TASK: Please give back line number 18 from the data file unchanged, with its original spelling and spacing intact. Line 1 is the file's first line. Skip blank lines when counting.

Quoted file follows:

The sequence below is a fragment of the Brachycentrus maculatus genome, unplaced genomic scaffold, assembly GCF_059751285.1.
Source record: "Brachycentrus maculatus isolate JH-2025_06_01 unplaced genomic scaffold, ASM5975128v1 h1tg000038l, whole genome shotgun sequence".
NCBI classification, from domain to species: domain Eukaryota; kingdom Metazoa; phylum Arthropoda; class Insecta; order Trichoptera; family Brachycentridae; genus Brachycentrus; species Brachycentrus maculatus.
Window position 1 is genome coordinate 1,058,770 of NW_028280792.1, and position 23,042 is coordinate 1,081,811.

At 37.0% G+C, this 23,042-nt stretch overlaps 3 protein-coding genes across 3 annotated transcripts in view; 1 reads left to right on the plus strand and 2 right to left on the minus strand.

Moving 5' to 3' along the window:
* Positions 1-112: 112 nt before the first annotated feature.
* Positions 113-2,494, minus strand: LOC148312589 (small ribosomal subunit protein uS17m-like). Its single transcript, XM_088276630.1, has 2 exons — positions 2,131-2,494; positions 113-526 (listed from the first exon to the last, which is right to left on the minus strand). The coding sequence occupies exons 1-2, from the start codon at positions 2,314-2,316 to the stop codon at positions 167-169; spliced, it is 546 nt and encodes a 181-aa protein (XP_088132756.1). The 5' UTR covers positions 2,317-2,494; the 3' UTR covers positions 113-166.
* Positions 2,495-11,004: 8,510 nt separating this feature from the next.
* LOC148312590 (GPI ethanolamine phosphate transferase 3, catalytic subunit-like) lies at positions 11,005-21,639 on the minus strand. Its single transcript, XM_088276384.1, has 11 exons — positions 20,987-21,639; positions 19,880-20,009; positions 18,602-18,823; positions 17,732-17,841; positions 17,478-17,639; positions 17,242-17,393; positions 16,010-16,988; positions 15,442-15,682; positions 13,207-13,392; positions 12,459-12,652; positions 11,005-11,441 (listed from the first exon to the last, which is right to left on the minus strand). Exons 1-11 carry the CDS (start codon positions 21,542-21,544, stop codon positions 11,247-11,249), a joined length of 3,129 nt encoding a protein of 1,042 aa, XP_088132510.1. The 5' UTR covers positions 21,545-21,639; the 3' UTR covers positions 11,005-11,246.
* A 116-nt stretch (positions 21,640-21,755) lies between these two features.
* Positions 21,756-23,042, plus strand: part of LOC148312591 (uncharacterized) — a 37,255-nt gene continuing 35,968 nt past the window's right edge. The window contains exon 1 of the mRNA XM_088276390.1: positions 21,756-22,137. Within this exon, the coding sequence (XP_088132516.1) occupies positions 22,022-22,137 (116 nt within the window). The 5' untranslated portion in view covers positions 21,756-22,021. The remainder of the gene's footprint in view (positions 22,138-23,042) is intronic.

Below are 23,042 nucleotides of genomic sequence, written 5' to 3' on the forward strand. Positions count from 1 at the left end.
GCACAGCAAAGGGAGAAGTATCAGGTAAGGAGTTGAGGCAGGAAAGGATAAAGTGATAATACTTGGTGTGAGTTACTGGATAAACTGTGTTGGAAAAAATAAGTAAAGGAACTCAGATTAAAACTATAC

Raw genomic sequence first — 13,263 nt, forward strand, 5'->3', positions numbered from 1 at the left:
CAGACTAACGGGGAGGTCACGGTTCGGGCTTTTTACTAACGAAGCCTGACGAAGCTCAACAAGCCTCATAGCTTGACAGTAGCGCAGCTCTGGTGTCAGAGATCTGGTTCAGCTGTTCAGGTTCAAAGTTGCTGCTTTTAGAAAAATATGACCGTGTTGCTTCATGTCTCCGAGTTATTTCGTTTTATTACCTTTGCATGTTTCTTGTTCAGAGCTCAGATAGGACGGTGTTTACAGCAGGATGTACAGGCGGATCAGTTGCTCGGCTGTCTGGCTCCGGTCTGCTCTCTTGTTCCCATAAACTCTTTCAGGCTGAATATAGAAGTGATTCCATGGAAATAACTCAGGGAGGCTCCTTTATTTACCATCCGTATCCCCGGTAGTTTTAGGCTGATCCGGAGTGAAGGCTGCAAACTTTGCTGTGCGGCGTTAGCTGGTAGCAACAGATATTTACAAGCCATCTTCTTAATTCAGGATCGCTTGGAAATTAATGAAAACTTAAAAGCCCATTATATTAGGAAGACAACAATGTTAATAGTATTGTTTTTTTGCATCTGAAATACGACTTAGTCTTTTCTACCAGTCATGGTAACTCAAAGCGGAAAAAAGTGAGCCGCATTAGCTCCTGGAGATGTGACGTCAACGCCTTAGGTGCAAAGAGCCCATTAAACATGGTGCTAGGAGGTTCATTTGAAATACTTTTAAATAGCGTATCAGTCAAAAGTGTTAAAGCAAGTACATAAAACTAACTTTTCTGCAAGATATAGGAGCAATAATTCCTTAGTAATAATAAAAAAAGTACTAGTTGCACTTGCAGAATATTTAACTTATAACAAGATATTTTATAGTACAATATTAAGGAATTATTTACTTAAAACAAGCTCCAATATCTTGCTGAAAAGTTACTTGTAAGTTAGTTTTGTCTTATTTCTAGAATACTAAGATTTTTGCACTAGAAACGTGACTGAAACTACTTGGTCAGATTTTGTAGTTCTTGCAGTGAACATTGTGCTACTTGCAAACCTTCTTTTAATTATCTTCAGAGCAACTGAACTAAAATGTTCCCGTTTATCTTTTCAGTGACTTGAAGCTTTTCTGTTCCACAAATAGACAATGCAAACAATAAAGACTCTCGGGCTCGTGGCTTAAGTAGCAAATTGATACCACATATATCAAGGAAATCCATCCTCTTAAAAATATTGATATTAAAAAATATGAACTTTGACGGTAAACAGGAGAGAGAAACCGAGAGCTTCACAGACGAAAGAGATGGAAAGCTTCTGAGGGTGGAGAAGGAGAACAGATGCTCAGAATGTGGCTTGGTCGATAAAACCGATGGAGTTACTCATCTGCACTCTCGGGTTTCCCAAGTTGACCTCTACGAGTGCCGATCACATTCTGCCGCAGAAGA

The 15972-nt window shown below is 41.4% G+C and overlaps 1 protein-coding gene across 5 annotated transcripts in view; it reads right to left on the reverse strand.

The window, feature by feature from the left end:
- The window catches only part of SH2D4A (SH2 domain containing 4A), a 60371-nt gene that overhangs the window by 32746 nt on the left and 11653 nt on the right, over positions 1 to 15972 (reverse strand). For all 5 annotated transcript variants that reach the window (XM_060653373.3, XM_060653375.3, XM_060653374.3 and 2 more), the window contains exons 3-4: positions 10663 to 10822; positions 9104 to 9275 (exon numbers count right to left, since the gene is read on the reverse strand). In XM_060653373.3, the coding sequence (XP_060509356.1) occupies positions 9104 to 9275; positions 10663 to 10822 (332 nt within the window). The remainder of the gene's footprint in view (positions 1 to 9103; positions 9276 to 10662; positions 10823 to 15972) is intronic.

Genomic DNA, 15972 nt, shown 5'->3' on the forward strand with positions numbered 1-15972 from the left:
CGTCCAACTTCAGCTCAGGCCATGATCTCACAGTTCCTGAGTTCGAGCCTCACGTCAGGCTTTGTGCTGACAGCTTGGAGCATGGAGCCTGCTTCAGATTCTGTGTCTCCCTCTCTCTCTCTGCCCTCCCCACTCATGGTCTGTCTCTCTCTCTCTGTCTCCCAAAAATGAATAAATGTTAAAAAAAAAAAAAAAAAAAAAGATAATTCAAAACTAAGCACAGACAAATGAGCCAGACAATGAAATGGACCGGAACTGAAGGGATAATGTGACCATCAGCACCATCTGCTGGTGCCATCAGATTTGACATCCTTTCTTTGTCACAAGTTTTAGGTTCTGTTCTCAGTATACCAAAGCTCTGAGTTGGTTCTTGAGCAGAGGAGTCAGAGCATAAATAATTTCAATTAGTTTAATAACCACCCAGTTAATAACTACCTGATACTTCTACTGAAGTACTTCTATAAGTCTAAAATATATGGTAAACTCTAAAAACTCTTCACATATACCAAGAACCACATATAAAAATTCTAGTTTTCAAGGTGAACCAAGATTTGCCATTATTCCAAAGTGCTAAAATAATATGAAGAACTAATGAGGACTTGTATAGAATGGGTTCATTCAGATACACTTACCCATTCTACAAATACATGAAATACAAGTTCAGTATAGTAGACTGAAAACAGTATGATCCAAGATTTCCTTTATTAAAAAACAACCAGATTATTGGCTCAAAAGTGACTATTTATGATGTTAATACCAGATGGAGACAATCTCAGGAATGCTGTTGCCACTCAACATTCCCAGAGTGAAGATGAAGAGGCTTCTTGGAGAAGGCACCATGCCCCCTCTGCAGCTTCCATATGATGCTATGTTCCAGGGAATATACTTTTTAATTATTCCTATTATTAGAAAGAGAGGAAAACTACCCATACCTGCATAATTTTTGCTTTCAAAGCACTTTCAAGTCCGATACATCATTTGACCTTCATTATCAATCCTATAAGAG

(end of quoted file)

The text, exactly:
The window, feature by feature from the left end: